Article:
NAIDOC learnings teach respect and understanding
A hands-on NAIDOC Week activity at Goodstart’s Hope Island
centre has enabled educators to enrich children’s understanding of Aboriginal and Torres Strait Islander peoples’ culture and history.
The children paid homage to this year’s NAIDOC Week theme of Songlines and learnt about the role of Dreamtime before creating illustrations for the story How the birds got their colours
The illustrations were collated into a two-minute video with the dreamtime story re-told by four-year-old Kelsey – one of seven children who worked on the project from the centre’s Kindergarten and Kindy program.
Hope Island centre director Pollyann Webb said having an appreciation of and respect for different cultures helped children learn tolerance, compassion and understanding.
“It also helps children develop a sense of being and belonging,” she said.
Early Learning Centres throughout the country celebrated, and paid respect to, the history, culture and achievements of Aboriginal and Torres Strait Islander peoples.
Goodstart Calamvale 2 group leader and education leader Cyrene Adams shared what reconciliation meant to their centre and local community, at the Brisbane office.
The Calamvale centre used the Narragunnawali RAP Builder to create their own Reconciliation Action Plan (RAP) and launched it to families during National Reconciliation Week.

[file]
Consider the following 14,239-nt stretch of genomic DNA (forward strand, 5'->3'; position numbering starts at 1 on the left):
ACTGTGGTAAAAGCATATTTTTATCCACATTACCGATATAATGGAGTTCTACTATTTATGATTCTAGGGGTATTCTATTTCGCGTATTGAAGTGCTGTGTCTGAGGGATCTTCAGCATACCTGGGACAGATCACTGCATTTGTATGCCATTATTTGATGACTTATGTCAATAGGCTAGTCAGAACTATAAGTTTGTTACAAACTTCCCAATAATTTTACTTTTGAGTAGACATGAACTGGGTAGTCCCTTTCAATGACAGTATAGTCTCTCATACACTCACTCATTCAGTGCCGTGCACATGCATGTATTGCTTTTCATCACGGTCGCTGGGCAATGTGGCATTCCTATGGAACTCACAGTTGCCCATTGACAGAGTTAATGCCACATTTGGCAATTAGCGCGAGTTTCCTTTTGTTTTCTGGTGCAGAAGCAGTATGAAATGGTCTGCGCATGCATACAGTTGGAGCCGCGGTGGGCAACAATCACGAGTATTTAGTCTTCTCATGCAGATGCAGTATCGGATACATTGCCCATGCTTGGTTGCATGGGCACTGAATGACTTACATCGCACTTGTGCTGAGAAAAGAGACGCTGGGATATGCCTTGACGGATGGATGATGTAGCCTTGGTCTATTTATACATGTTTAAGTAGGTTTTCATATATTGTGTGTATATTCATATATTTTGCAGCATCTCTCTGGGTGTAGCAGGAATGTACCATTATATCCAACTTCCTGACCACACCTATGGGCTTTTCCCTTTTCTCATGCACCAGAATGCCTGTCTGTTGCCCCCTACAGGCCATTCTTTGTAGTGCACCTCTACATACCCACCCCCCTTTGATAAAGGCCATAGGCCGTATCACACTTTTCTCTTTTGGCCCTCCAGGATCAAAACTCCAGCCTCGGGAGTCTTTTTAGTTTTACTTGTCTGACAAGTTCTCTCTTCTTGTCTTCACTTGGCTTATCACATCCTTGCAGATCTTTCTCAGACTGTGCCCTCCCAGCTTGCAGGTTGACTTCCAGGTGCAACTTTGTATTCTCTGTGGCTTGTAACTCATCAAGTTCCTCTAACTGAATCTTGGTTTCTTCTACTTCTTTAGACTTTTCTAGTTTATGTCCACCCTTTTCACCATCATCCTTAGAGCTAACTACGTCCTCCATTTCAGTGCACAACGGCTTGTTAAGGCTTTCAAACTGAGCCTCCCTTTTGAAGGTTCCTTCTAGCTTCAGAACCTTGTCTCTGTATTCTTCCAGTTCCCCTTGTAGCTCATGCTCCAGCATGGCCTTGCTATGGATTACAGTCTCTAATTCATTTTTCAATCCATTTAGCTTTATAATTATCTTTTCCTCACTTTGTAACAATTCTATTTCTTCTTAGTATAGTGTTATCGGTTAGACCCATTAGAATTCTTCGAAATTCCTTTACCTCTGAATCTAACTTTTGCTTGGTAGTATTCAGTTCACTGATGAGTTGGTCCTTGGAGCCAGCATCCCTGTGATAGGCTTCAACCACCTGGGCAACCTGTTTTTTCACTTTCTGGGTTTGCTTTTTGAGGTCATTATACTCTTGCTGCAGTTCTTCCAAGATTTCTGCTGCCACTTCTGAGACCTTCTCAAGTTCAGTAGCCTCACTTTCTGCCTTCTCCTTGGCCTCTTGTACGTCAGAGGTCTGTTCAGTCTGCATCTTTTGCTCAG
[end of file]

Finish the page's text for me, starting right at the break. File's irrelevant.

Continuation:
The centre offers culturally respectful programs for children and families, and works collaboratively with schools to share curriculum.
Ms Adams highlighted the importance of children as our next generation of community leaders contributing to Australia’s reconciliation journey.
“As educators, we have a great opportunity to teach children about the land they have come to – building their cultural understanding, tolerance and respect for the First Peoples of Australia,” Ms Adams said.
“By introducing children to Aboriginal and Torres Strait Islander history, cultures and achievements in a friendly, relaxing and confident way, we, as educators, are also learning alongside the children in a way that is authentic, supportive and will enable this next generation to help close the gap.”
There were plenty of other activities throughout the country including:
- Goodstart Caboolture's range of activities including Dreamtime story-telling, a didgeridoo performance and traditional smoking ceremony on July 5.
- At Moulden Temple Terrace, Darwin, educators wore this year’s themed NAIDOC Week shirts and engaged children around this year’s theme and artwork.
- At Blakeview, South Australia, children worked on arts and crafts activities while learning about traditional Aboriginal storytelling and cooking. The centre offered authentic foods for children to try and they held a didgeridoo performance.
- At Miranda, New South Wales, the children read Aboriginal stories and songs, researched a famous indigenous Australian, and explored a range of aboriginal arts and crafts
Goodstart recognises and respects Aboriginal and Torres Strait Islander peoples as the First Peoples of Australia and as the custodians of the land on which our early childhood services are offered.
NAIDOC Week is held in the first full week of July, as a time to celebrate Aboriginal and Torres Strait Islander history, culture and achievements.
NAIDOC stands for National Aborigines and Islanders Day Observance Committee. Its origins can be traced to the emergence of Aboriginal groups in the 1920′s which sought to increase awareness in the wider community of the status and treatment of Indigenous Australians.
Goodstart partnered with Reconciliation Australia to develop its inaugural Reconciliation Action Plan (RAP). Goodstart’s Reconciliation Action Plan 2014 – 2016
is an Innovate RAP
and was officially launched at Goodstart’s National Office in Brisbane on July 9, 2014, by CEO Julia Davison.